The recently published study “Workforce Management Practices in Contact Centers” provided results on numerous topics including Performance Metrics, workforce management resources utilized, investments, processes, tools, and satisfaction with all of the topics for contact centers in North America. The study is sponsored by InVision Software.
The workforce management processes analyzed in the study comprise forecasting of contact volumes, converting the forecasts to required agents, scheduling of agents, intraday forecasts and schedule adjustment, managing the agents’ schedule change requests, staff planning and budgeting as well as real time adherence monitoring and performance results reporting, and satisfaction with WFM practices and tools. From the data collected in the survey it becomes obvious that although workforce management takes on greater significance in all sized contact centers companies only tap the low efficiency potential of their workforce management tools and techniques.
The increase of importance of workforce management (WFM) and the related investment in WFM is reflected in the number of dedicated employees being responsible for the many operations within the whole workforce management process. Contact centers with more than 500 agents raised their full time WFM positions from 17 to 24 between 2006 and 2008 which represents an increase of 41 percent. Also medium-sized contact centers have extended their WFM staff in the last two years and even contact centers with less than 100 agents have 2.5 dedicated WFM positions on average. The number of forecasters and intraday managers increased since 2006: In 2008, 69 percent of all respondents included forecasters (2006: 60 percent) and 68 percent included intraday managers (2006: 58 percent) in their WFM staff.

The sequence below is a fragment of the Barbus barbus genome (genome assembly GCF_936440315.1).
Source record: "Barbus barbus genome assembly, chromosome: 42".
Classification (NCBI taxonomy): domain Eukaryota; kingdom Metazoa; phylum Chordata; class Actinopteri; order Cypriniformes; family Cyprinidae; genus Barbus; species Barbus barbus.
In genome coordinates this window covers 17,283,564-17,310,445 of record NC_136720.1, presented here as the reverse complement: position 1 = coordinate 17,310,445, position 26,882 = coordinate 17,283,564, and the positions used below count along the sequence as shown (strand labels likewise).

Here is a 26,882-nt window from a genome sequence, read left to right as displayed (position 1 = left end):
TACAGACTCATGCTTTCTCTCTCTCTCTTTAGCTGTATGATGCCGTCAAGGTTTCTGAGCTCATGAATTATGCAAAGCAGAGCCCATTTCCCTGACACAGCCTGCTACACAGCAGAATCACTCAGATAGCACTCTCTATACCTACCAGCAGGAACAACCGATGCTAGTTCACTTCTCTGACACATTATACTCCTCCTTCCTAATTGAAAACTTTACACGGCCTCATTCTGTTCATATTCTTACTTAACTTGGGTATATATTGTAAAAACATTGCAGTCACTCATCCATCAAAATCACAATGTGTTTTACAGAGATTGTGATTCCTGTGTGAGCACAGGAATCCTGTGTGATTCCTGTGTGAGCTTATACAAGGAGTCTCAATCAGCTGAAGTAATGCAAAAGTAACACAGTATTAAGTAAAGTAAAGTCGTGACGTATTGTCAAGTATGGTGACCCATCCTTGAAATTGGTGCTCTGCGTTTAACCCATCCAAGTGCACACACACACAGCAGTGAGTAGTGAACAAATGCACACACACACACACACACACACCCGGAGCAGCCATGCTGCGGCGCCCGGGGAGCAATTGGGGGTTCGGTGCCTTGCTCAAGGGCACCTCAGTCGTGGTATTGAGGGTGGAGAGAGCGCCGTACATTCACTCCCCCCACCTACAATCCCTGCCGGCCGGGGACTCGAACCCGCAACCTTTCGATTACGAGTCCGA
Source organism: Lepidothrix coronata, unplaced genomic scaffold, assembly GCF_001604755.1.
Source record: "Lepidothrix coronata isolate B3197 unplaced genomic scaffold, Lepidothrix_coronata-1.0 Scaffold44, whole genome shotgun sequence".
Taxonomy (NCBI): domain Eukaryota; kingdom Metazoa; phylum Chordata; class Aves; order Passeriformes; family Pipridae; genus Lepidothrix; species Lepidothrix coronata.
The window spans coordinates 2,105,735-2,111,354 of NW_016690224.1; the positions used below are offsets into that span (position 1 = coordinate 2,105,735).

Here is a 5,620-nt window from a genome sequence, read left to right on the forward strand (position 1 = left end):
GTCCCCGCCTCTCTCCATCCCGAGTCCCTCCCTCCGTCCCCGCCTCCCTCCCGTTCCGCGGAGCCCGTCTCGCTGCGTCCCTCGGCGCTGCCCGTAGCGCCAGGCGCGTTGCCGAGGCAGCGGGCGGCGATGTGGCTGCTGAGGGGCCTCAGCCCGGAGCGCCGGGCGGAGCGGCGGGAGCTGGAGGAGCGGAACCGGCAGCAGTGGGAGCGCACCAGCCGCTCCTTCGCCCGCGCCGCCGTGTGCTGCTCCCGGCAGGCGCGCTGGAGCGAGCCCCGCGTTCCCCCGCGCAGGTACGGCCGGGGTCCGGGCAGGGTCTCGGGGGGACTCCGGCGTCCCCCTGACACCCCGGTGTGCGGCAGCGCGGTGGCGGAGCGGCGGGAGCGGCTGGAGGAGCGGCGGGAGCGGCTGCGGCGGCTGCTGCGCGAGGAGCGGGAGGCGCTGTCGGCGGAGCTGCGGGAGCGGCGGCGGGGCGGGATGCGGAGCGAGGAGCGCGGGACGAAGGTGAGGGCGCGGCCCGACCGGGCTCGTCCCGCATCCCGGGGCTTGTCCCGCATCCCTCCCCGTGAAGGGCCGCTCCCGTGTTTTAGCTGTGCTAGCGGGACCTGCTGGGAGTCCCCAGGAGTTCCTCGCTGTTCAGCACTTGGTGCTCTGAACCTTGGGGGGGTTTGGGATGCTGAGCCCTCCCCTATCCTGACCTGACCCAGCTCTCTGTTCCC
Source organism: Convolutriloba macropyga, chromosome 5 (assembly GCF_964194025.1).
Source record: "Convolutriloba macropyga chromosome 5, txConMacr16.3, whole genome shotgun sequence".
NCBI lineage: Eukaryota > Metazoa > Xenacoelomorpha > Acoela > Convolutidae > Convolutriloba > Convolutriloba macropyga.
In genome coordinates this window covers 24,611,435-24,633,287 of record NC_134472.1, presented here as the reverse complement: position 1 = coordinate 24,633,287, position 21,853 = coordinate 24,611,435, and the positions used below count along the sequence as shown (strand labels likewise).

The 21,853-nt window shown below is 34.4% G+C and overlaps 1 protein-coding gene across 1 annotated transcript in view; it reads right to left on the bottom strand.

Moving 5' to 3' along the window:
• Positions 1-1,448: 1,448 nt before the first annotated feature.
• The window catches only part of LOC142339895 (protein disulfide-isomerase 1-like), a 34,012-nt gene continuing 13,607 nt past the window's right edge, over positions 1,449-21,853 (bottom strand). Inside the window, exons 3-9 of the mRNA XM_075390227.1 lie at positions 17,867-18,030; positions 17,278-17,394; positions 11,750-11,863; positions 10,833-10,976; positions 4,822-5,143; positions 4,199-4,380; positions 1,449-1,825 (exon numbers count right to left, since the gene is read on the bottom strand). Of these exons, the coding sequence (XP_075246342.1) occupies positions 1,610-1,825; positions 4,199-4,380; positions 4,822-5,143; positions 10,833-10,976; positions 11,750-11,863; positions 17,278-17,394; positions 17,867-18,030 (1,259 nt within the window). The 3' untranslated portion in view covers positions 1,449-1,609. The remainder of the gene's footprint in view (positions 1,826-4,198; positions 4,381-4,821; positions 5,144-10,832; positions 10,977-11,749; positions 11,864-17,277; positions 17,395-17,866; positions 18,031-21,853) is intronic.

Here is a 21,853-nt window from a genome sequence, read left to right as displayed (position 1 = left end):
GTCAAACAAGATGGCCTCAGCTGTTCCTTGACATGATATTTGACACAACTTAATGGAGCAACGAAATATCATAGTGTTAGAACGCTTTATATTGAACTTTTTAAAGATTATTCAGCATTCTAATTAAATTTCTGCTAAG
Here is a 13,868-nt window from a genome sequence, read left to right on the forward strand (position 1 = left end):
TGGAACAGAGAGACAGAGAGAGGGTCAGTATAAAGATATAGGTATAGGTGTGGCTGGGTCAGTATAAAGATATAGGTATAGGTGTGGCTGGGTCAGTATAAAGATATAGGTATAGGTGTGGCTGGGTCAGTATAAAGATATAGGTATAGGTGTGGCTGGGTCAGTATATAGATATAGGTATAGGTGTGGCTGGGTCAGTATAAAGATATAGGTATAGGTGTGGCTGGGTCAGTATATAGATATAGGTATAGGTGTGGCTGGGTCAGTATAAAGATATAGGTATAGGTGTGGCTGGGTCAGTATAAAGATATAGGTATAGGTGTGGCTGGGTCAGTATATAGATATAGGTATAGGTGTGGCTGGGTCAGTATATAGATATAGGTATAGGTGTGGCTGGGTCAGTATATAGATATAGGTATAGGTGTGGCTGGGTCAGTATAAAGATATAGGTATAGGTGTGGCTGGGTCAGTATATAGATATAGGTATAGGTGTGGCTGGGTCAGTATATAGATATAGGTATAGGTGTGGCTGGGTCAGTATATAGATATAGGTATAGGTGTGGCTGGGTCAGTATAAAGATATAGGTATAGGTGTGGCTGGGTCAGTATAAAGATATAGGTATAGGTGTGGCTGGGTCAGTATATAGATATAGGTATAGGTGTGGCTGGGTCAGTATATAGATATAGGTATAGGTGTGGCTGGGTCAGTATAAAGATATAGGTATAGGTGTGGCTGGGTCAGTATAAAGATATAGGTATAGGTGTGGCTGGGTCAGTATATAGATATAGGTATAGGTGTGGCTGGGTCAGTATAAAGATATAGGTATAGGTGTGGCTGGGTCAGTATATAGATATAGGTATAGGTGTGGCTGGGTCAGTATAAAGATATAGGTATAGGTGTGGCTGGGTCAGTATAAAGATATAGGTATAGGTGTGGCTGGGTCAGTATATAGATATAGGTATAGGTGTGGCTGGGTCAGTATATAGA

Focusing on the applied tools and techniques, it is remarkable that adherence monitoring is one of the two main WFM processes that is fulfilled with licensed software by the majority of contact centers. About 90 and more percent of the call centers, except those with less than 100 agents (70 percent), use third party solutions for adherence monitoring. Scheduling is the second operation where licensed solutions are most commonly used. On the other side of the coin, the study reveals that manual approaches and spreadsheets are still very popular among contact center managers. 38 percent use these tools for forecasting, especially in small contact centers (55 percent), and 22 percent use them in terms of performance reporting. It is absolutely worth noting that one third of big call centers also use manual tools or spreadsheets for performance reporting as well as for their forecasts and for converting the forecasts to agents. In total, only 13 percent of all respondents use licensed software solutions for the forecasting.More information on the service and support industry can be found at www.supportindustry.com